Arizona Window Tint Law

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The Arizona window tint law allows drivers to tint the top of their windshield above the AS-1 line. Drivers are permitted to tint their front side windows so they allow at least 33% light transmittance, with a positive or negative variance of 3%. There are no tinting limits for the back seat side windows and rear window.
Tinting windows can offer drivers more privacy, improve the look of a vehicle, and may even offer better visibility on the road. But most states place strict limits on tinting for the safety of the driving public. Windows that are tinted too dark can impede visibility and contribute to accidents.
To help ensure you stay in compliance with the law, the car insurance comparison and broker app Jerry is breaking down everything you need to know about tinted window laws in Arizona.

What is the visible light transmission percentage?

The visible light transmission (VLT) percentage refers to how much light a window tint film allows to pass through the car windows. Each state sets its own limit. 
A higher VLT means that more light can pass through the film. For example, a 40% tint allows 40% of the light to pass through, whereas a 5% tint (commonly called “limo tint”) only allows 5% of light to pass through a vehicle’s windows.
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What is the Arizona window tint law?

The Arizona law limits the extent to which drivers can tint their windows if the vehicle is registered in the Grand Canyon State. The limits for sedans, SUVs, and trucks are as follows:
  • Front windshield: Non-reflective tint on the top five inches of the windshield
  • Front-seat side windows: Must allow at least 33% (+/- 3%) light transmission
  • Back-seat side windows: No limit
  • Rear window: No limit
If a vehicle’s back window is tinted, dual-side passenger mirrors are required.
Arizona’s window tint law allows the following amount of tint reflection on sedans, trucks, and SUVs
  • Front-seat side windows: No more than 35% reflective
  • Back-seat side windows: No more than 35% reflective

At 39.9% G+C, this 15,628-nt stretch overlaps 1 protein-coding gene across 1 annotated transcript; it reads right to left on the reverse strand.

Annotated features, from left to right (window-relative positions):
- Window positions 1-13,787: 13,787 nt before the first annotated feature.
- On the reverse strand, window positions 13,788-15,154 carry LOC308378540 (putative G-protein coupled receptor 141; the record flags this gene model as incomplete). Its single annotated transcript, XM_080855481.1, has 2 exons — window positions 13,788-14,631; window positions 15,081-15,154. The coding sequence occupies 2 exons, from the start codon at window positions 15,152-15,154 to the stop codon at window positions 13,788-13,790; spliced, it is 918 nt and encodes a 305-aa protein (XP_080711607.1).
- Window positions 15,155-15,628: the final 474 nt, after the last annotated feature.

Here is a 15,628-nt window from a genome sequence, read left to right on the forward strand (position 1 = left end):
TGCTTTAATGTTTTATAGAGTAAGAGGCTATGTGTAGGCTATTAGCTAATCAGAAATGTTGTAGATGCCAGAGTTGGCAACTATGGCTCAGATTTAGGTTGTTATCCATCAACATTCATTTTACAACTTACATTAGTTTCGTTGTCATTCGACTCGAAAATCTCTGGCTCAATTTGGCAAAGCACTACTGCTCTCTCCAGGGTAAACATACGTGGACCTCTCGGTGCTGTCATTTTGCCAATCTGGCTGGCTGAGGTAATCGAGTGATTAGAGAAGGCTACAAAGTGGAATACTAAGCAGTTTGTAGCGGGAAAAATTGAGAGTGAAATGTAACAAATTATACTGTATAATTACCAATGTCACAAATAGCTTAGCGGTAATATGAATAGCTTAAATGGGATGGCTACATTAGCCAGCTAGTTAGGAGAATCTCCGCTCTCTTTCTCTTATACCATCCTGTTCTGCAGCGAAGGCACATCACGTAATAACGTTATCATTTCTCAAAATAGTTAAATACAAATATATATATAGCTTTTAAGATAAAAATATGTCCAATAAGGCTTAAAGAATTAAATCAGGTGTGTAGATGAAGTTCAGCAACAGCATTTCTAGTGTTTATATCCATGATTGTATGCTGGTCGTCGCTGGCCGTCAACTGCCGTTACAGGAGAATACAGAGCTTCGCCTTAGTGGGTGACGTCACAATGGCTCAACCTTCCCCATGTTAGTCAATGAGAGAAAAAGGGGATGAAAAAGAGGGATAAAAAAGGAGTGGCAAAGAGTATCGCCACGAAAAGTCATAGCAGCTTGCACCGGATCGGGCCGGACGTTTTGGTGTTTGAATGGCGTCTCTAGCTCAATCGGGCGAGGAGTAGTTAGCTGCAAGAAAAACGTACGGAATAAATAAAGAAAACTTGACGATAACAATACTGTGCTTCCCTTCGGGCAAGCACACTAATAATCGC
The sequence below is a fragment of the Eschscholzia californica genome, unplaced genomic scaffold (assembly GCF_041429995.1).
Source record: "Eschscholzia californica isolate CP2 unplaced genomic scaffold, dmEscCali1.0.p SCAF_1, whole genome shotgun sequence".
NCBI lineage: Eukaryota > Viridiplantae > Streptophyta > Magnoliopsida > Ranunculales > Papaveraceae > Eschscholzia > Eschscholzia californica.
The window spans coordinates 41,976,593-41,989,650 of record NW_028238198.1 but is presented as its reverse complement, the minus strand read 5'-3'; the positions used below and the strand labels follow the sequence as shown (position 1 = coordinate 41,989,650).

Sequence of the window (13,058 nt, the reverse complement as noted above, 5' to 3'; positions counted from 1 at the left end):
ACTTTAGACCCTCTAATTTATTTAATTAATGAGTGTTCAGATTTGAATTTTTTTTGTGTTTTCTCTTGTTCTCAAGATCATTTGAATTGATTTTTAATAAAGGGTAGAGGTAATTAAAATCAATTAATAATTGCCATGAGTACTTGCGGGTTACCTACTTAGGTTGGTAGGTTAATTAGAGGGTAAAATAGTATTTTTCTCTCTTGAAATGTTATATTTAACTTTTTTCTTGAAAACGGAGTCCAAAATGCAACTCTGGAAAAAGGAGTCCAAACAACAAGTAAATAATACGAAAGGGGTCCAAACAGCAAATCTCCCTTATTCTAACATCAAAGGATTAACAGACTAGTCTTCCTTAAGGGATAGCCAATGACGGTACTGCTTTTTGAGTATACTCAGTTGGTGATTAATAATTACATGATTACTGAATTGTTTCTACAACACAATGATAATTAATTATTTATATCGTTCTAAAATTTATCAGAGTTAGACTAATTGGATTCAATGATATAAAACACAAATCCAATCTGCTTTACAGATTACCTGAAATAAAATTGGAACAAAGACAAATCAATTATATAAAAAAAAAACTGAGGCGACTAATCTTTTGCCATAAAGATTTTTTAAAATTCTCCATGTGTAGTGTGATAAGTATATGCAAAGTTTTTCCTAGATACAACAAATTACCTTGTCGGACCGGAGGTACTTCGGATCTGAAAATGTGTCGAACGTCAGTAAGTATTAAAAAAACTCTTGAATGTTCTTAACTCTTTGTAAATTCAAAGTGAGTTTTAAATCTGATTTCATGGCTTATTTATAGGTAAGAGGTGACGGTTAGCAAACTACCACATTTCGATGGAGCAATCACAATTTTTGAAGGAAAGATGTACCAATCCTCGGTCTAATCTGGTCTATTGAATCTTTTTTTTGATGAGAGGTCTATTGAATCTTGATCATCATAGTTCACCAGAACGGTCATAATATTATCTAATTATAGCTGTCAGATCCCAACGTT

Drivers are not allowed to tint windows red or amber in Arizona.
Tint manufacturers in Arizona do not need to certify their products in the state. As well, drivers do not need to affix any decal or sticker to legally identify their window tinting.

Medical exemptions

In Arizona, drivers are allowed to apply for a medical exemption to the state’s window tint laws to tint their windows darker than the state law allows.
If an exemption is granted, it will be issued for the vehicle or vehicles that the individual regularly drives or are a regular passenger in.

Penalties for violating the window tint law

If you are caught exceeding Arizona’s window tint law, you can secure an Equipment Repair Order. This means you’ll need to pay a small fine and replace the offending tint with one that meets the state’s law.
In many cases, reputable tint shops will repair this for free if it was their work that was flagged in the first place. If a driver shows compliance with the law, a judge may waive any fines if this is the first citation, but this is not guaranteed. For subsequent citations, fines of up to $250 are possible.
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On average in Arizona, a driver can expect to pay between $220 and $520 to tint their car windows. Prices vary depending on the vehicle and the auto shop that does the work.

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